Simply put, a data entry clerk updates, maintains, and retrieves information held on computer systems. They may be entering anything from a high school grade, to medical test results. Data entry clerks use and become skilled with the specific types of software that have been designed to meet their company’s particular needs. See also, the description for data entry operators.
Non-emergency dispatchers answer calls and communicate with mobile units to send an appropriate response. Dispatchers are often part of the shipping industry, taking orders for trucking companies and sending truckers to pick up and drop off materials.
Executive assistants provide high-level administrative support for the C-suite and other executives of an organization. They often handle complex responsibilities such as reviewing incoming documents, conducting research, and preparing large-scale reports. Executive admins need soft skills like discretion, good manners and the ability to understand when to bug the CEO, and when to leave her alone.
Front Desk Agent
Front desk agents provide customer service to guests at an establishment’s front desk. Agents check guests in and out, assign rooms and process payments. They are often the first person a guest interacts with, so warm and welcoming front desk agents are key to a hotel, motel, or resort’s success. See also, the description for hotel front desk clerk.
Human Resources Assistant
Human resource (HR) assistants help their managers and directors with the crucial task of hiring and maintaining a company’s workforce. HR assistants open mail and respond to email, answer questions, field phone calls, and provide any additional assistance an HR manager needs with more complex tasks. An HR assistant needs patience, work-ethic and a genuine interest in people.
The responsibilities of an intern vary widely from field to field. A social media intern will do very different work than an intern with the software development team. However, in general interns learn from short-term, practical work experience. Internships are usually provided for students, recent graduates, and people changing careers.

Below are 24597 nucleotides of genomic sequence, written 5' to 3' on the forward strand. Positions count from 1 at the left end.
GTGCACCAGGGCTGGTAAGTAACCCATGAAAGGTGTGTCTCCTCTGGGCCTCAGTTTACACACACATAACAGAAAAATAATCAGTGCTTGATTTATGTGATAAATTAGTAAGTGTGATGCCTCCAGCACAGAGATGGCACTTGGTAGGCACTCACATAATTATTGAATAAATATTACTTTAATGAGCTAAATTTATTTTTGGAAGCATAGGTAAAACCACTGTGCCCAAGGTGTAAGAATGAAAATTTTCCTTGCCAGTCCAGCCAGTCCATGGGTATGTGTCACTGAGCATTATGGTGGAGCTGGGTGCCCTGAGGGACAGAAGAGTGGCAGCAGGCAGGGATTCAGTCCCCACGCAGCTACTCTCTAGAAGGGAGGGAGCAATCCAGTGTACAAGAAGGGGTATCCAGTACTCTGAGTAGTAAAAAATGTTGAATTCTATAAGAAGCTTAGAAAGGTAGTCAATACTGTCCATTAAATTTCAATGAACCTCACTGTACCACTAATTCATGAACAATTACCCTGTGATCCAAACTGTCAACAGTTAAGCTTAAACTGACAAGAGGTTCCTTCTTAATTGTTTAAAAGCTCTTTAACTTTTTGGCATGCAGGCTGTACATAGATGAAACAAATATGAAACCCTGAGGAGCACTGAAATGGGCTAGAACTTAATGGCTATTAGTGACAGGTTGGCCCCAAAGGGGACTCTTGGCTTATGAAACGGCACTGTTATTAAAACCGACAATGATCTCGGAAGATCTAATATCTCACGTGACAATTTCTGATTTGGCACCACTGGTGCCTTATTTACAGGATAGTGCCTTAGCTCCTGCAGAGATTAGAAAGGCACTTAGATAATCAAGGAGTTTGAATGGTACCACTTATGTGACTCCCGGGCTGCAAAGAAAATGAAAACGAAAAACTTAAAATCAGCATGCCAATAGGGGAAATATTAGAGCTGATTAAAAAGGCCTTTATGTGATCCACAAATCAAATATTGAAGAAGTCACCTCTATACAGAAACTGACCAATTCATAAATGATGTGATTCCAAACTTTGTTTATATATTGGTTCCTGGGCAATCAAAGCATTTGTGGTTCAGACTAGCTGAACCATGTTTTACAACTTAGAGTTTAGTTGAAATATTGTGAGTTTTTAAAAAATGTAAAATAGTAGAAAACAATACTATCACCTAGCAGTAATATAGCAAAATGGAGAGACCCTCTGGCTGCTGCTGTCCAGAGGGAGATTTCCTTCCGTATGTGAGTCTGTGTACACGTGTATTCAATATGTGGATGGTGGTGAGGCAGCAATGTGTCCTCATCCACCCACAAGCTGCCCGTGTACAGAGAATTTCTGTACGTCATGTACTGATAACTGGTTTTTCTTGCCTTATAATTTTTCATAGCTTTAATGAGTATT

Logisticians plan, direct and oversee activities that include purchasing, transportation, inventory, and warehousing. They oversee the movement of goods, people, or supplies. Logisticians use software systems to plan and track the movement of products from asparagus to zippers.
The marketing team gets a company’s goods, services and brand marketed to their target customer. A marketing assistant ensures the team has everything they need to do that job well. An assistant will perform market research, put together reports, maintain team schedules, assist with events and social media and help execute marketing strategy.
Essentially a night time front desk clerk, night auditors provide customer service, handle the reservation process, welcome weary guests and get them checked into their rooms. Night auditors respond to guest requests and may even do some cleaning or help other hotel workers with their end-of-day tasks.
An office assistant is often a jack of all trades, doing a little bit of everything needed to keep an office running. Office assistants take on a wide variety of clerical tasks, including answering telephones, typing documents, and filing records. They may answer email and update calendars, reserve conference rooms or order food for long meetings. A good office assistant can make all the difference to your workplace.